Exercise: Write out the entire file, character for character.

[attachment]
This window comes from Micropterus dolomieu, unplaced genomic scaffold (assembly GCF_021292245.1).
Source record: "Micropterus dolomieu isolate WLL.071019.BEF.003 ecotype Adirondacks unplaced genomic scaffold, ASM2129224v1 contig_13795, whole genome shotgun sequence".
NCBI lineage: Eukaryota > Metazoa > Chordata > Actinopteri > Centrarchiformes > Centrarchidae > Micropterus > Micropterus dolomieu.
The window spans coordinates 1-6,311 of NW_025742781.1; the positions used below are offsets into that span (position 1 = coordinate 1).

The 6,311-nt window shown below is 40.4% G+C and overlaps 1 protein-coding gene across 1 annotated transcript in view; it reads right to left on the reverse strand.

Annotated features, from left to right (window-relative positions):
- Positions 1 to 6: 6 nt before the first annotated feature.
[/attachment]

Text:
This window comes from Micropterus dolomieu, unplaced genomic scaffold (assembly GCF_021292245.1).
Source record: "Micropterus dolomieu isolate WLL.071019.BEF.003 ecotype Adirondacks unplaced genomic scaffold, ASM2129224v1 contig_13795, whole genome shotgun sequence".
NCBI lineage: Eukaryota > Metazoa > Chordata > Actinopteri > Centrarchiformes > Centrarchidae > Micropterus > Micropterus dolomieu.
The window spans coordinates 1-6,311 of NW_025742781.1; the positions used below are offsets into that span (position 1 = coordinate 1).

The 6,311-nt window shown below is 40.4% G+C and overlaps 1 protein-coding gene across 1 annotated transcript in view; it reads right to left on the reverse strand.

Annotated features, from left to right (window-relative positions):
- Positions 1 to 6: 6 nt before the first annotated feature.